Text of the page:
Day 2 of our photo blog
The next instalment in our Airports photo week takes us into the advertising world…
‘In 2006 Sony ran an ad for the Reader (an early e-reading device, to be followed by the more successful Amazon Kindle and Apple iPad, among others) that uses an airport departure lounge as a setting in which to market the device. The fine print of the ad boasts that the Reader can hold “about 80 electronic books” and is “as easy to carry as a slim paperback”—clearly, we are well-entrenched in the milieu of airport reading.
The ad depicts an empty airport departure lounge, complete with a white, unmarked Boeing 747–400 in the background, framed by floor-to-ceiling windows. Behind the aircraft lies a partly cloudy sky—neither stormy nor crystal clear. Beside a row of standard airport seating, a blue sign is posted on a contextually incongruous construction-zone T-bar post: it shows a nondescript icon of a person reading a book. Note how the T-bar punctures the departure lounge floor: this suggests that the ground of the airport is earthy, almost outside. This environmental intrusion rubs against the idea in the fine print that the airport could be reconceived as a “library.” What is perhaps most striking about this image is the profound emptiness of the airport. This presents a curious paradox: if one needed to resort to the Sony Reader’s full book capacity in an airport, it would likely be due to a long delay, which would also mean a jam-packed departure lounge. Yet the Sony departure lounge has been imagined as a silent space, an ideal site for solitary reading—as the fine print reads, “Pick a nice spot for your library.”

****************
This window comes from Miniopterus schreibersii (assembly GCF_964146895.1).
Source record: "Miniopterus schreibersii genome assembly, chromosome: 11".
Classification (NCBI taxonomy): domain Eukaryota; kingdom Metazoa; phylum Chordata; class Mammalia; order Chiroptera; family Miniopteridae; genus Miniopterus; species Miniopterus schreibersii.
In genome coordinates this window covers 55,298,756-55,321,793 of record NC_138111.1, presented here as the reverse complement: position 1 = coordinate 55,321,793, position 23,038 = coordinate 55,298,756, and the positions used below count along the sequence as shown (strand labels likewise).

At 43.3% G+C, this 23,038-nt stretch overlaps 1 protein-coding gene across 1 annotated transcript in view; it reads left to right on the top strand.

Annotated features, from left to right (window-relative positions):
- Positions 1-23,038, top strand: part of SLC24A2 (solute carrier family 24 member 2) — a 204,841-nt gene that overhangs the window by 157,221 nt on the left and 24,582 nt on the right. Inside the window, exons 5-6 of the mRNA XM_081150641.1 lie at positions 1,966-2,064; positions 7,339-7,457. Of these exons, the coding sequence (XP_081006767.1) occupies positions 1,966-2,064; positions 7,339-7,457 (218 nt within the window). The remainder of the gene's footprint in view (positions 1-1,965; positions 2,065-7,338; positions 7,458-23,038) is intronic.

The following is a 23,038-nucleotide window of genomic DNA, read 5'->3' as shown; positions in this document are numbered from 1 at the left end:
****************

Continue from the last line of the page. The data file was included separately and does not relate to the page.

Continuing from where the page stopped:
This departure lounge is doubly warped, first as an ironically empty space, and second as a destination for (electronic) book reading. The layers of textuality are piled high in this ad for the Sony Reader. We are asked to interpret the generic airport space; to translate the eerie emptiness into a library-like ambience; and then to rethink the excruciating time of waiting as a luxurious chance to read . We are interpellated to fly —then to wait —then to read. And this prompt toward book reading arrives in the form of a magazine ad: the imaginary library of books functions as a certain wish image for passing time, when in fact, as noted in the passage from Underworld, airport waiting is perhaps better suited to time for magazines.
The idea of the book is central to the textual life of airports, but it is a vexed matter, as we noted in the original definition of airport reading. As an object of airport reading, the book trembles on an interesting threshold between deep meaning and utter disposability.’
If you liked this, then check out yesterdays photo from the book!